NSW Health is reassuring the community the state’s program of flu vaccines for children aged under five years is continuing despite a national shortage of Commonwealth-supplied vaccines.
Vaccine for the National Immunisation Program is provided by the Federal Government. The NSW Government separately purchased influenza vaccine for health care workers and children under five years of age.
Dr Kerry Chant, NSW Chief Health Officer, said NSW Health has distributed almost two million doses of influenza vaccines, around half a million more than in 2017.
“It is terrific the community has listened to our flu campaign messaging with millions of people getting their jabs early to protect themselves and help us ward off another epidemic like last year,” Dr Chant said.
“At this stage influenza case numbers remain low in NSW and there is no indication as yet of an early start to the flu season but we shouldn’t be complacent.
“We hope parents and carers will vaccinate children aged from six months to under five years, as we have secured supply of vaccine for this group.
“While vaccine supplies for adults under the National Immunisation Program are very constrained, if you haven’t had your jab we still urge you to call ahead to your GP or pharmacy to check their stock.”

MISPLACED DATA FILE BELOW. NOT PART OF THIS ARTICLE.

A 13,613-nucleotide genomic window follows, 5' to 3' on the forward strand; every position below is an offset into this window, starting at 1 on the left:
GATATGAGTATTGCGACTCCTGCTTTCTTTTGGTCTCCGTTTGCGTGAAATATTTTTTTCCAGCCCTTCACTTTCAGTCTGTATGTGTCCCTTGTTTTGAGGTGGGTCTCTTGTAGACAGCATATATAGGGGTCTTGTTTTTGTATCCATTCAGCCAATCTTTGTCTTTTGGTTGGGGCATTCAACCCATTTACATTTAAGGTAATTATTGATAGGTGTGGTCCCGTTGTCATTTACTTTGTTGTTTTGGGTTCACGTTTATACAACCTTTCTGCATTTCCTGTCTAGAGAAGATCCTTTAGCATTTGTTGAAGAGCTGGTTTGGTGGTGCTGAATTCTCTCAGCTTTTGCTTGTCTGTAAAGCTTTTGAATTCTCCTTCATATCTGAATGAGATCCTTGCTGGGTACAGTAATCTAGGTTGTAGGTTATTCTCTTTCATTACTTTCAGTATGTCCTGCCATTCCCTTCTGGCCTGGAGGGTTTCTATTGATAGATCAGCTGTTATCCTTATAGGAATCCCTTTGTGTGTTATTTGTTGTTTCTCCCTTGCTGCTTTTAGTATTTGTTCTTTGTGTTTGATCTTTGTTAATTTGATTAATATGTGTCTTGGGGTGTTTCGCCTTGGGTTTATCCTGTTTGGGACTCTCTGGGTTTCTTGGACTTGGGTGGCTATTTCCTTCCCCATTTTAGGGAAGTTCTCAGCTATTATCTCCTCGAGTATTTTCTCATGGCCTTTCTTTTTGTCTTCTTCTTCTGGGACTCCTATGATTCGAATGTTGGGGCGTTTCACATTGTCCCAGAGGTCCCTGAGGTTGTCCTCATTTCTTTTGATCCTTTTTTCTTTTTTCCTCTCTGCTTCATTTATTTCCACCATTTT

Dr Chant said NSW Health is working closely with the Australian Department of Health to manage the influenza vaccine supplies provided under the National Immunisation Program and additional supplies of some vaccines from overseas are expected within a fortnight.
The NSW Government is spending a record $22.75 million on state-wide immunisation programs in 2017-18. This includes $3.5 million for free flu shots to children up to five years of age and a $1.75 million immunisation and influenza prevention campaign.
Flu shots are available for free under the National Immunisation Program to members of the community who are pregnant, over 65 years of age, are Aboriginal or have medical conditions such as severe asthma, diabetes and heart problems.